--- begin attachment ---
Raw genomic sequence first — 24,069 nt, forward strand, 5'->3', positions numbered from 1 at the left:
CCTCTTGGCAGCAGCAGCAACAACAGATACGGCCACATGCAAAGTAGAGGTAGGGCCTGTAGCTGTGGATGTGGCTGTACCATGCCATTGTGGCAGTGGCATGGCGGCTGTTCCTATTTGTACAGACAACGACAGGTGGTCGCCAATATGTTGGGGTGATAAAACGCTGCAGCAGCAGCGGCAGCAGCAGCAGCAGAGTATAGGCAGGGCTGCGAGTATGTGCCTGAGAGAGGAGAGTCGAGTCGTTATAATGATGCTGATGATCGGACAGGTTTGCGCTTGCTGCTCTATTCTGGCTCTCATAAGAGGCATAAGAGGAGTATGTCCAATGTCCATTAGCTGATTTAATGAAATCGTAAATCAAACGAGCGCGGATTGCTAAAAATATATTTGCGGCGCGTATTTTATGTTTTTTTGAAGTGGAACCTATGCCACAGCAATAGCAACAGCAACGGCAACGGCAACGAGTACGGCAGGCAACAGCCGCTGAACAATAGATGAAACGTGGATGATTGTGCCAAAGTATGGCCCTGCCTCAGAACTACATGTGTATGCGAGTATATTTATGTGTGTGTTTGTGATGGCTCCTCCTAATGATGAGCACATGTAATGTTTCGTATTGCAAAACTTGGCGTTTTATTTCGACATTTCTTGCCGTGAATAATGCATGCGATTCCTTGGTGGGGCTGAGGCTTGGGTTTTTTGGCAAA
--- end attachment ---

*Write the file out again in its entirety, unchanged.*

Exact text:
Raw genomic sequence first — 24,069 nt, forward strand, 5'->3', positions numbered from 1 at the left:
CCTCTTGGCAGCAGCAGCAACAACAGATACGGCCACATGCAAAGTAGAGGTAGGGCCTGTAGCTGTGGATGTGGCTGTACCATGCCATTGTGGCAGTGGCATGGCGGCTGTTCCTATTTGTACAGACAACGACAGGTGGTCGCCAATATGTTGGGGTGATAAAACGCTGCAGCAGCAGCGGCAGCAGCAGCAGCAGAGTATAGGCAGGGCTGCGAGTATGTGCCTGAGAGAGGAGAGTCGAGTCGTTATAATGATGCTGATGATCGGACAGGTTTGCGCTTGCTGCTCTATTCTGGCTCTCATAAGAGGCATAAGAGGAGTATGTCCAATGTCCATTAGCTGATTTAATGAAATCGTAAATCAAACGAGCGCGGATTGCTAAAAATATATTTGCGGCGCGTATTTTATGTTTTTTTGAAGTGGAACCTATGCCACAGCAATAGCAACAGCAACGGCAACGGCAACGAGTACGGCAGGCAACAGCCGCTGAACAATAGATGAAACGTGGATGATTGTGCCAAAGTATGGCCCTGCCTCAGAACTACATGTGTATGCGAGTATATTTATGTGTGTGTTTGTGATGGCTCCTCCTAATGATGAGCACATGTAATGTTTCGTATTGCAAAACTTGGCGTTTTATTTCGACATTTCTTGCCGTGAATAATGCATGCGATTCCTTGGTGGGGCTGAGGCTTGGGTTTTTTGGCAAA